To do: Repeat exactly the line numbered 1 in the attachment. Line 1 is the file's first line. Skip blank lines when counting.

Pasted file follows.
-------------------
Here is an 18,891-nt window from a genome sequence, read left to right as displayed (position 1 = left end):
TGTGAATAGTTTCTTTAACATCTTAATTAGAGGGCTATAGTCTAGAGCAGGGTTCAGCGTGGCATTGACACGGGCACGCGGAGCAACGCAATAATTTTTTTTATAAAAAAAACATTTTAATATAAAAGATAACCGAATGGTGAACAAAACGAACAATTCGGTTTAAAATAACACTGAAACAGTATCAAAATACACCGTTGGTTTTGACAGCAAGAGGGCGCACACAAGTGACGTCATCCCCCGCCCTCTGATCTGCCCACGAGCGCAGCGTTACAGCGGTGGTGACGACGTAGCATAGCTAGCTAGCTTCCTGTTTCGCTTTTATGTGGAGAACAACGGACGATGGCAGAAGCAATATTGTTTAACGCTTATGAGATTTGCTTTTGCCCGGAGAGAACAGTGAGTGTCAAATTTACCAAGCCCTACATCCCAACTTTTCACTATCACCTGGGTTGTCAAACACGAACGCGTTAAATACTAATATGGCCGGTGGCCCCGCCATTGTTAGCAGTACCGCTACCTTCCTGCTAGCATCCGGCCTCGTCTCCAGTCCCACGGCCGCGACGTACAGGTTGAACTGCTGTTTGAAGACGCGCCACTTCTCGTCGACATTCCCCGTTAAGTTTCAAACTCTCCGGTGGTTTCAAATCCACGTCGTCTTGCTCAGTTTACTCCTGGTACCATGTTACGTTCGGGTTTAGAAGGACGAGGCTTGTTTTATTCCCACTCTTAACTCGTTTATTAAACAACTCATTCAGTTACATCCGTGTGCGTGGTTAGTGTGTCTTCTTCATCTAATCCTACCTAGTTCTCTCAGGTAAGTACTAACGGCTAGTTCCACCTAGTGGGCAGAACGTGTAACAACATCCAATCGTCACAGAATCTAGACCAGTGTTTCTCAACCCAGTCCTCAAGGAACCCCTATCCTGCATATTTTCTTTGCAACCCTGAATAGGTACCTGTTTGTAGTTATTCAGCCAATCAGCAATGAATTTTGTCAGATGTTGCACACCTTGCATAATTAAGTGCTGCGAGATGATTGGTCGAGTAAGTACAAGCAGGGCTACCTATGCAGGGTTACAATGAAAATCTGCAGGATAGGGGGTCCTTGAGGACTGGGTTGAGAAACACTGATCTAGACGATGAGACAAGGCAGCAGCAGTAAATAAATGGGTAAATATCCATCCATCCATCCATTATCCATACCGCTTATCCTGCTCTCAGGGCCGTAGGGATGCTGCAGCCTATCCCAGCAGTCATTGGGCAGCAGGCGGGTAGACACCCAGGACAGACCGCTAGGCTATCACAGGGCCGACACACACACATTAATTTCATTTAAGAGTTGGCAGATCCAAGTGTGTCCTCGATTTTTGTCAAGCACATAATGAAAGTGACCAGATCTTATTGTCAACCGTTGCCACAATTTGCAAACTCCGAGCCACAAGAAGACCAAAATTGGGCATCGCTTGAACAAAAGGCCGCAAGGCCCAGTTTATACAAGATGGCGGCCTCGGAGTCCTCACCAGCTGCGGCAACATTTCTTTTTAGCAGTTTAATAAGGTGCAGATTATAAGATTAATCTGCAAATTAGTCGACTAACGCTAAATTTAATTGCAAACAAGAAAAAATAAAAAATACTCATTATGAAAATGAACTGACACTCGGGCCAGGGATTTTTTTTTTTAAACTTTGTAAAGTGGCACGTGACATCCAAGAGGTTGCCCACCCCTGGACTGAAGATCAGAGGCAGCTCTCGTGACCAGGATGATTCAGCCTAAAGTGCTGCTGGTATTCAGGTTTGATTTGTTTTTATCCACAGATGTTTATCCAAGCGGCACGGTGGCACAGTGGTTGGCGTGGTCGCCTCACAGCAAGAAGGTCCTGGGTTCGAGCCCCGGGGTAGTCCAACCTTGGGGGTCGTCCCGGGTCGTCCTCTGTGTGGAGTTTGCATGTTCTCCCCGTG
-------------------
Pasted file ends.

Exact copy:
Here is an 18,891-nt window from a genome sequence, read left to right as displayed (position 1 = left end):